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'* hour warble a few notes from the bow-window
"nearest the road, by way of signal, and immediately proceed to the lodge gate, where a light open carriage shall be in readiness to conduct
"you to the arms of your adoring Janus Jumble."
Warble a few notes! why I never warbled in all
my life. How unfortunate!
[Stirling hear d without. Stir. Come this way, Clara —I insist on your
Mrs. Honey. Mr. Stirling's voice! My agitation, and this dress, will excite suspicions that —
Enter Stirling, leading Clara.
Stir. Come, come, I'll not trust you any where but under lock and key, so into that room you go.
Mrs. Honey, (aside). I declare 'tis the very room with' the bow-window, mentioned in the paper.
Clara (aside). What will become of me! This, perhaps, may be the very hour my lover appointed for my escape.
Mrs. Honey (aside). A lucky thought! I'll persuade Clara to sing.—My s weet Clara, the time will soon pass: your harp and piano-forte are in that room, and you can practise your favourite song.
Stir. Aye, Clara, do. "The bird in yonder cage confin'd"—aye, aye, a pretty song.
Clara (aside). 'Tis in vain to resist. I'll endeavour to find some air, with words applicable to my situation; and should my dear Janus be near, he will understand it. [Exit into the room.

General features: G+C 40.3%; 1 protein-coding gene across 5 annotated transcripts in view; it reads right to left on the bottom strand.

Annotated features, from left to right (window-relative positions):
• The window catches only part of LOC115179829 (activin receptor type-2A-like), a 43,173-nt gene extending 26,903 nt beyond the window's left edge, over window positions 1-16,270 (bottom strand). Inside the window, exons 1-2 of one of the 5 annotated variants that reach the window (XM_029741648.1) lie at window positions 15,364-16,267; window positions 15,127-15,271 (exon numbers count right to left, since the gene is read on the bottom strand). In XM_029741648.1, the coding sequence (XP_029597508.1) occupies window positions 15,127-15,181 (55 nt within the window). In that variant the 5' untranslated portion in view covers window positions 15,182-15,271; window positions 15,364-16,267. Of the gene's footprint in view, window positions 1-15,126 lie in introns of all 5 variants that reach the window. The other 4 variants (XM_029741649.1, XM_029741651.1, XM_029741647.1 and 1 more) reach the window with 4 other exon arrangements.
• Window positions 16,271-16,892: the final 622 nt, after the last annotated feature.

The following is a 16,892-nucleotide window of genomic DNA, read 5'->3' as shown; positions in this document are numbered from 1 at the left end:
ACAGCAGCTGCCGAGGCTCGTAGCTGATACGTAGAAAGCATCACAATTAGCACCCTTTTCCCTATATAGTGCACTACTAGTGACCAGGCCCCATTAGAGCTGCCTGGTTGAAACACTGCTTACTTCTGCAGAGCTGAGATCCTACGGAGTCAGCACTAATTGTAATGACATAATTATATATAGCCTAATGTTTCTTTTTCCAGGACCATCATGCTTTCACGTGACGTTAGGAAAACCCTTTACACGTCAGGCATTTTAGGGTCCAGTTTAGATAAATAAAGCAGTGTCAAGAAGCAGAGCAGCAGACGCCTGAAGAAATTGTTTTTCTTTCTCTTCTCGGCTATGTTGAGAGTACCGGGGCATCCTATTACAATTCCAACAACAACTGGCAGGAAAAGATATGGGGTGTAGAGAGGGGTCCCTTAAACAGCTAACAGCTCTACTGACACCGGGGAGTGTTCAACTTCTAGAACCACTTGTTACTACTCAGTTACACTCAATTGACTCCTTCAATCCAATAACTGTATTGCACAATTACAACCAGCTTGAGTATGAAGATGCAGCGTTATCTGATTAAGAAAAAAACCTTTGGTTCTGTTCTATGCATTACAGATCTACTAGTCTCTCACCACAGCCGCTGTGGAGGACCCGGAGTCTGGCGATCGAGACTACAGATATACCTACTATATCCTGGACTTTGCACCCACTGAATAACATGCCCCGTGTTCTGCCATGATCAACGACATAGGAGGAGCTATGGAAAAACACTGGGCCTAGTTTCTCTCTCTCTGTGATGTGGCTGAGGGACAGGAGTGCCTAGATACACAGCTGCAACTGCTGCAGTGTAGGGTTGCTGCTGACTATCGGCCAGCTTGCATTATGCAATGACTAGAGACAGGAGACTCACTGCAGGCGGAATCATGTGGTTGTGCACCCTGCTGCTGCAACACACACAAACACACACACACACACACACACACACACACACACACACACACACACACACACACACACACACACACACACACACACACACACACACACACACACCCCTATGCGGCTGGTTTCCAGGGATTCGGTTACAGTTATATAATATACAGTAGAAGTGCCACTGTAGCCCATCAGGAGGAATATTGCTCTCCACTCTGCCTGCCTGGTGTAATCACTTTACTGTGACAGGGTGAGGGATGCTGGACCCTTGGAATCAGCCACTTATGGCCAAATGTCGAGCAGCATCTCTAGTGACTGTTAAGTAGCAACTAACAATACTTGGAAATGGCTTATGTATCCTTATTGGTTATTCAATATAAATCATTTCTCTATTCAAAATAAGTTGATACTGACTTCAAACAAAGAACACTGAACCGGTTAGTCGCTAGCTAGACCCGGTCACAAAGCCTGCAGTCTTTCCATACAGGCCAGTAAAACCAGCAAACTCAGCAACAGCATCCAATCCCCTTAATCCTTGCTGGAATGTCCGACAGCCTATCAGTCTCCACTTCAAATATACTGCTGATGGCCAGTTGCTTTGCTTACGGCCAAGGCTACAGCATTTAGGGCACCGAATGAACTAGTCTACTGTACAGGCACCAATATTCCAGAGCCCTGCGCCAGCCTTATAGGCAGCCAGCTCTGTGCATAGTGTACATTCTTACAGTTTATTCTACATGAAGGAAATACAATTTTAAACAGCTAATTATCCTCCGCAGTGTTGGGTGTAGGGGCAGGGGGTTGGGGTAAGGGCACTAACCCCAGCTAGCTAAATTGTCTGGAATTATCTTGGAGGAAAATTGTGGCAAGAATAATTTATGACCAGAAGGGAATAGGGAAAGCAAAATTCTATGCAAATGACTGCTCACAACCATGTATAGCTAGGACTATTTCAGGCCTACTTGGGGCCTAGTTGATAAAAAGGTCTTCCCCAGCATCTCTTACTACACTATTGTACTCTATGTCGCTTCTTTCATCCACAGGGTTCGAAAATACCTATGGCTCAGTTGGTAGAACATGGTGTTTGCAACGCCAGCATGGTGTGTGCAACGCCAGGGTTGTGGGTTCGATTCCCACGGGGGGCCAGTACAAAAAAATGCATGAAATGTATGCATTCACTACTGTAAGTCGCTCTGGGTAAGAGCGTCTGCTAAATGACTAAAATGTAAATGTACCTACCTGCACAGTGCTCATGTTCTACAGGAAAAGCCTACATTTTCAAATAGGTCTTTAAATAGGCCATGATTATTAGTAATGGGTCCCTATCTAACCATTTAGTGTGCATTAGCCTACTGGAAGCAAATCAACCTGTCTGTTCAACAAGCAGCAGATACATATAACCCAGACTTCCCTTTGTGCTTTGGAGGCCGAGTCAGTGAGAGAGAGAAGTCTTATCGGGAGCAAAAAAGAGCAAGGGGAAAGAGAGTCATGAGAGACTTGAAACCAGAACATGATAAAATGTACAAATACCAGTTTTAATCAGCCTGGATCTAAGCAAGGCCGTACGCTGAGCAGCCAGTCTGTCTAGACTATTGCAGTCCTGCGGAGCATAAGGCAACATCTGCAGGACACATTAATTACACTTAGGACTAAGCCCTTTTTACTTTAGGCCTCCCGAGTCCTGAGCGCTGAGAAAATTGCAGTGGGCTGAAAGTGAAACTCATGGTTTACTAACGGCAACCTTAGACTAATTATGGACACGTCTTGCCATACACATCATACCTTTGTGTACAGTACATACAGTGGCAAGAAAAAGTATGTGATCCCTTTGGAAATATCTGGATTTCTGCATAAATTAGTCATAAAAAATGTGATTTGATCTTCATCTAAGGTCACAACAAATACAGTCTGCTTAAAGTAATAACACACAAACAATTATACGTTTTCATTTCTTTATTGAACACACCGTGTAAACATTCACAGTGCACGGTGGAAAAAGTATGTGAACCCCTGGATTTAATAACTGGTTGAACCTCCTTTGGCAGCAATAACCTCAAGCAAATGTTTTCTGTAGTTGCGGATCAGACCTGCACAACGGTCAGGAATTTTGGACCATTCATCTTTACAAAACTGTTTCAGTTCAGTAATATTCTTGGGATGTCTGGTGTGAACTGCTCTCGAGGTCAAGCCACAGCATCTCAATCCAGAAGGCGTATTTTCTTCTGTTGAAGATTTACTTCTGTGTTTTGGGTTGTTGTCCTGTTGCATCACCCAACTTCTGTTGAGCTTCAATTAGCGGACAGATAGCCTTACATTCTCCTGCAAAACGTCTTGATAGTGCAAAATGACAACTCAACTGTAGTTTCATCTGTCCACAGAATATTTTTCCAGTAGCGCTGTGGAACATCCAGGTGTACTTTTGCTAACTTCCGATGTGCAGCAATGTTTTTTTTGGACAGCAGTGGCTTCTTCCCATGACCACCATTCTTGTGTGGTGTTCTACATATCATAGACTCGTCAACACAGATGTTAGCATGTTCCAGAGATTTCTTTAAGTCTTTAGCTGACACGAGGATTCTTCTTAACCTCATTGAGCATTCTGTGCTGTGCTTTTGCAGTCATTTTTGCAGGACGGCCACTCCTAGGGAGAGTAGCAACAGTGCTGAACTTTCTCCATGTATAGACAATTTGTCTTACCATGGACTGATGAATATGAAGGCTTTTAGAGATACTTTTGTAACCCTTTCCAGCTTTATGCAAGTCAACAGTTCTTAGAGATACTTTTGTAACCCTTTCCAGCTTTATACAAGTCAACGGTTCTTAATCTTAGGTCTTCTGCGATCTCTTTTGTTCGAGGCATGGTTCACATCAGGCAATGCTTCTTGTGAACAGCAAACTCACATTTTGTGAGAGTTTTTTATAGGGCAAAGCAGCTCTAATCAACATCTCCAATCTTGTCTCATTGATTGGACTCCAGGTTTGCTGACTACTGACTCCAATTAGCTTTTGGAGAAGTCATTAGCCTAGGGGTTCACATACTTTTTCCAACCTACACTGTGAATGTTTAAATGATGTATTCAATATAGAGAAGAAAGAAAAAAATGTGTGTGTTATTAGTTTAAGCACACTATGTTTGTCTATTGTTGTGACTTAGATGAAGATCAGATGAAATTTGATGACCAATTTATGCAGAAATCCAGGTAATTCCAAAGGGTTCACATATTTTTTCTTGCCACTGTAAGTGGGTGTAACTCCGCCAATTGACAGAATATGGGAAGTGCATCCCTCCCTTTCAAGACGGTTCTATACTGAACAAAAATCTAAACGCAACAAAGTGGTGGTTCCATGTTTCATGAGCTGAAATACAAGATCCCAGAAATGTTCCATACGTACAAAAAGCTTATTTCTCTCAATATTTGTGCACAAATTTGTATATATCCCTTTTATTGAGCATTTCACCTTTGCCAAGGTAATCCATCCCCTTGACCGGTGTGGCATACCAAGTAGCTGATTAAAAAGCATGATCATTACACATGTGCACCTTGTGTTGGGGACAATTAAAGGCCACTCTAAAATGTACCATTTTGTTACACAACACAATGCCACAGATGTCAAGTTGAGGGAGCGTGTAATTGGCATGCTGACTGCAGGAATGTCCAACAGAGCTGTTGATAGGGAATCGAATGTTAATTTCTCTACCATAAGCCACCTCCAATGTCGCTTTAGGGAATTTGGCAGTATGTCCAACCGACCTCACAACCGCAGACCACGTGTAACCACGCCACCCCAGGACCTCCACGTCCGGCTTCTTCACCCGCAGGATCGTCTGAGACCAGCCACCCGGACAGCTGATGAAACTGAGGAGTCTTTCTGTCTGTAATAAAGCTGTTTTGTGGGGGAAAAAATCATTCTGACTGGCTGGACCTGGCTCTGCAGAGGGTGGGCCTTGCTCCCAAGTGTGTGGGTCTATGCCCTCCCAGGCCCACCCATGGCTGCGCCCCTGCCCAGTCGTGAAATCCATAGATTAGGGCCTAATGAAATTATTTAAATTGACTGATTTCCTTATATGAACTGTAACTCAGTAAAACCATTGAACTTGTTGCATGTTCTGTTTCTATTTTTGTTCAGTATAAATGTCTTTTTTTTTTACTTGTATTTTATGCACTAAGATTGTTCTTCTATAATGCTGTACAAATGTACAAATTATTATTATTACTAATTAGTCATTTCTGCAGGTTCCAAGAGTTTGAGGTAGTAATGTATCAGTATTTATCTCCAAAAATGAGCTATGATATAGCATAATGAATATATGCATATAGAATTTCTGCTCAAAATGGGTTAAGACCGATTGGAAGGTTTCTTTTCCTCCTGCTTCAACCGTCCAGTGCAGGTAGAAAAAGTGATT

Mrs. Honey. And pray practise your song, my dear—'twill keep up your spirits.
Stir. Bless me, Cousin, you seem very fond of harmony all of a sudden !—(Aside).—It's a very long while since she was so before.
Enter a Servant.
Sen>. Sir, here's a person down stairs insists on seeing you immediately.
Stir. What? is he arriv'd? I'm glad on't— terribly fatigued with his journey, I suppose— these quiet fellows can't bear much exercise.
Jumble (without). Stand out of the way, you d—d rascal—how dare you keep a gentleman waiting!—(Enters).—Ah, my dear Sir! how do you do? how are you ?—(Exit Servant).—Well, Sir, I received your letter, and set off immediately on the wings of impatience, r
Stir. Then I suppose you lamed one of your pinions by the way, or you would have been here much sooner.
Jumble. Only a slight accident—run over an old woman—that's all.—But, however, every thing's safe, except the shaft of my dog-cart.